I love the notion of veganuary. It is well intentioned! But I would much prefer to see people buying local produce, eating fresh food (more fresh veggies) and buying from their local butchers if eating meat was what they wanted. While I do ‘get’ this idea of going vegan, I can’t say that I support eating avocados that have been flown thousands of miles when the produce available in Ireland is so readily available at farmers markets. So, here is my advised approach, with moderation in mind.
Veganuary, unresearched, can be a difficult and daunting time. Let’s start with vegetarian – that way, dairy is still an option and will allow you a little leeway on your intake. I also eat fish, so its a good idea to decide ahead of time whether this is an option for you! For a short time, I advise using an app like ‘My Fitness Pal’ so that you can see how much protein you are eating and ensure you are getting no less than 0.8g of protein per kilo of body weight. This is approximately 56g of protein for a 70kg female. If you are exercising, go ahead add another 0.5 g/kg. If you are unsure about how much protein you need, engage with a nutritionist or dietician to help you.
Sources of Protein
Sources of protein include (for vegetarians, not vegans); fish, dairy (especially fortified yoghurts and milks). Vegan sources include hemp and pea proteins (usually powdered like a whey powder), tempeh & tofu, some vegetables, potatoes & rice (less than 3g per 100g). Quinoa is a wonderful source of protein at 14g per 100g. Quorn products have approximately 11g of protein per 100g and can be ideal to satisfy the desire to have meals like lasagne, burgers or bolognese.
Step By Step Approach
- Plan your meals in advance. Begin with planning one or two vegetarian meals for the week and every week, add a meal. You could even plan a vegan meal, but try to use locally sourced products.
- Start with your protein source when planning your meal then add veg. Then, if you need extra carbohydrate and fats, add them in.
- Be aware that many of the vegetarian or vegan sources of protein like beans & pulses also have a high carb content.
- Prepare a selection of vegetables and have them in the fridge ready to eat or ready to cook – it takes the stress out of
- Look up recipes and plan days to try them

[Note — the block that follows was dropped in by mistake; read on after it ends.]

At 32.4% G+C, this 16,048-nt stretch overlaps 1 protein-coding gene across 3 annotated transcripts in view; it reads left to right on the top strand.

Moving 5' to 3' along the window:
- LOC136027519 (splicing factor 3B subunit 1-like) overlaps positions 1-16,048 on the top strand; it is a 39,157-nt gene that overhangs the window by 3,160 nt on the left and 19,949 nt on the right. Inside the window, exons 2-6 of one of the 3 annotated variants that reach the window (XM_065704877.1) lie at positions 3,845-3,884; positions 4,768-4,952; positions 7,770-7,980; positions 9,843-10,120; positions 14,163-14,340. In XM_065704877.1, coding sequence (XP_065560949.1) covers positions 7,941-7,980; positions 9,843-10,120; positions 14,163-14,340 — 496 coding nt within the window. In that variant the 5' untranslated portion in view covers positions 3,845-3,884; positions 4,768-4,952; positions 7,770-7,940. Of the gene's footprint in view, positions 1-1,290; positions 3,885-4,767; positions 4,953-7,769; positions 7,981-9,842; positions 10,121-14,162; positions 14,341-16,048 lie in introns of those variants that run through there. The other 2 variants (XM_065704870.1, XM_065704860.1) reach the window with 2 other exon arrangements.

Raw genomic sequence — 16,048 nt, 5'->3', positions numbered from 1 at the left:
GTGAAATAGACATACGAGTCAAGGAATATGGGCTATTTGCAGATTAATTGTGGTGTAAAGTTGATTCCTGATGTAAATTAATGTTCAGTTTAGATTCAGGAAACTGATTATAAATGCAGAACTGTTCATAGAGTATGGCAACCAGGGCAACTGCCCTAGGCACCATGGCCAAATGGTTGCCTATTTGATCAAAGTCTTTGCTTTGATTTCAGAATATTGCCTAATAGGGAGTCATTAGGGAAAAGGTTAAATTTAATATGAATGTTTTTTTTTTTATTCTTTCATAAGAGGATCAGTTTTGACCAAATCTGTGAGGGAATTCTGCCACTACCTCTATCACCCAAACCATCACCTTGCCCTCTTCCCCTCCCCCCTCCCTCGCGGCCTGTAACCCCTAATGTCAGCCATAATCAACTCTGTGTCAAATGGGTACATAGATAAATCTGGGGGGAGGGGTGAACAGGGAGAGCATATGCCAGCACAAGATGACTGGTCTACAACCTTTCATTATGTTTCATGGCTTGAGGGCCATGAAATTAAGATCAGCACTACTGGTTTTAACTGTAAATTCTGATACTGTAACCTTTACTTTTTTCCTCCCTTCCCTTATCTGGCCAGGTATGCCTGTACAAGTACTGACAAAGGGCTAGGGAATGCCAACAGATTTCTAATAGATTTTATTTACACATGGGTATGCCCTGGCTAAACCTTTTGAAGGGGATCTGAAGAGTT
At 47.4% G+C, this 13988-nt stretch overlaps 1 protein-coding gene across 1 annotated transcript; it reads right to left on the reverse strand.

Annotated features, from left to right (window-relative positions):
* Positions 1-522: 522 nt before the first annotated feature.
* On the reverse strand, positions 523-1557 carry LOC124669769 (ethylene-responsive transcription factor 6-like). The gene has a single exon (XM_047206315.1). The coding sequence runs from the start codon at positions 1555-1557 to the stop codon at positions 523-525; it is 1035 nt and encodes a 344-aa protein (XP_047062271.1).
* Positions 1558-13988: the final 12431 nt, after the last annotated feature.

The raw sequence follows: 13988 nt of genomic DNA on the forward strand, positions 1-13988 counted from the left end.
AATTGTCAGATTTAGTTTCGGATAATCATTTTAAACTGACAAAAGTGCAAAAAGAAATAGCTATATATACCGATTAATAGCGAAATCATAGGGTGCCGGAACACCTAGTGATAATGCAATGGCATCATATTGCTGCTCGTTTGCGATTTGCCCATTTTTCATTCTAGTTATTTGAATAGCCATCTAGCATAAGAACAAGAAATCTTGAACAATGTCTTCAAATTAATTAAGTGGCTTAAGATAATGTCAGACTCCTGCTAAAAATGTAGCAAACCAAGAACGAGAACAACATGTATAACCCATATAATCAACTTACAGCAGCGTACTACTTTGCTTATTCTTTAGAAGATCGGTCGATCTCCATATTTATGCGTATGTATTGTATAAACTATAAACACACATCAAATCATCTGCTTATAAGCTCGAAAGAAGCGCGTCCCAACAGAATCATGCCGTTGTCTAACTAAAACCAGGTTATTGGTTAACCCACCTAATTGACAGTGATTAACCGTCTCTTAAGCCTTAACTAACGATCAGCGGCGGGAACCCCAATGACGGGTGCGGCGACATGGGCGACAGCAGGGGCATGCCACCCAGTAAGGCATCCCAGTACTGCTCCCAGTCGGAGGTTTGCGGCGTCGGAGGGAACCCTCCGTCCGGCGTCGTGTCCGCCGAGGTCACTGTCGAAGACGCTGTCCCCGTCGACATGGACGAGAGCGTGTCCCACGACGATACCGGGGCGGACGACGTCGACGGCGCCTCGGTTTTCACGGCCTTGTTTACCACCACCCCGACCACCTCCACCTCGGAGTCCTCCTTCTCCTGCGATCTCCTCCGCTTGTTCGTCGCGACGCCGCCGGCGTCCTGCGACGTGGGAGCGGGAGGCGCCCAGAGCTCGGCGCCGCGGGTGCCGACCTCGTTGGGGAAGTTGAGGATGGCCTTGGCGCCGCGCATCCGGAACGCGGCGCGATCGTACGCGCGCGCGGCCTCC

- Increase the days you have a vegetarian meal. Start with one meal a day and extend it if you would like to.
- Aim to buy vegetables that are not washed and covered in plastic – your gut will thank you!
- Take a look at the air miles on some of the products you buy. It amazed me one day that in a local supermarket, there were no Irish potatoes!!!! Veganuary can make us forget that this is a major issue for our environment. The air miles on our fruit and vegetables are crazy, so make it your priority to watch out for this.
Once you have a regular substitute planned for meat, it becomes much easier to plan the rest of your meal. For example, instead of a chicken curry, you could have a chickpea curry with tofu. Then aim for 1/2 rice and 1/2 quinoa with it. When planning an easy night, oven fries could be swapped for 1/2 fries, 1/2 roast veg. Team this with a veggie burger & cheese.
Putting It All Together
It is important to have a think about why you are doing this. Are you joining the # veganuary social media posse just to kick start your January. Well then, good for you. Enjoy the process. When you have your ‘why’ it makes the planning and the doing much easier to accomplish. For example, if you are aiming to be healthier, the slow, sustainable approach is far more beneficial in the long term. The secret is in the word ‘sustainable’. If you are making changes to lose weight, then a longer term plan needs to be put in place. Without a goal or a ‘lifestyle change’ to give you a target, you will end up failing every time so make a plan and prepare to succeed. Decide what type of lifestyle you want to live. Ask yourself if that is conducive to you achieving your goals, then get working at it!
If you need help with planning these targets and deciding where you want to be with regards to your health, fitness and nutrition, contact me HERE to sign up to my small group coaching for just €5 a week.
*This applies to short term. Consistent under eating results in a drop in metabolic rate to accommodate lower energy intake. Speak to a nutritionist or dietician to help you to manage any significant weight loss.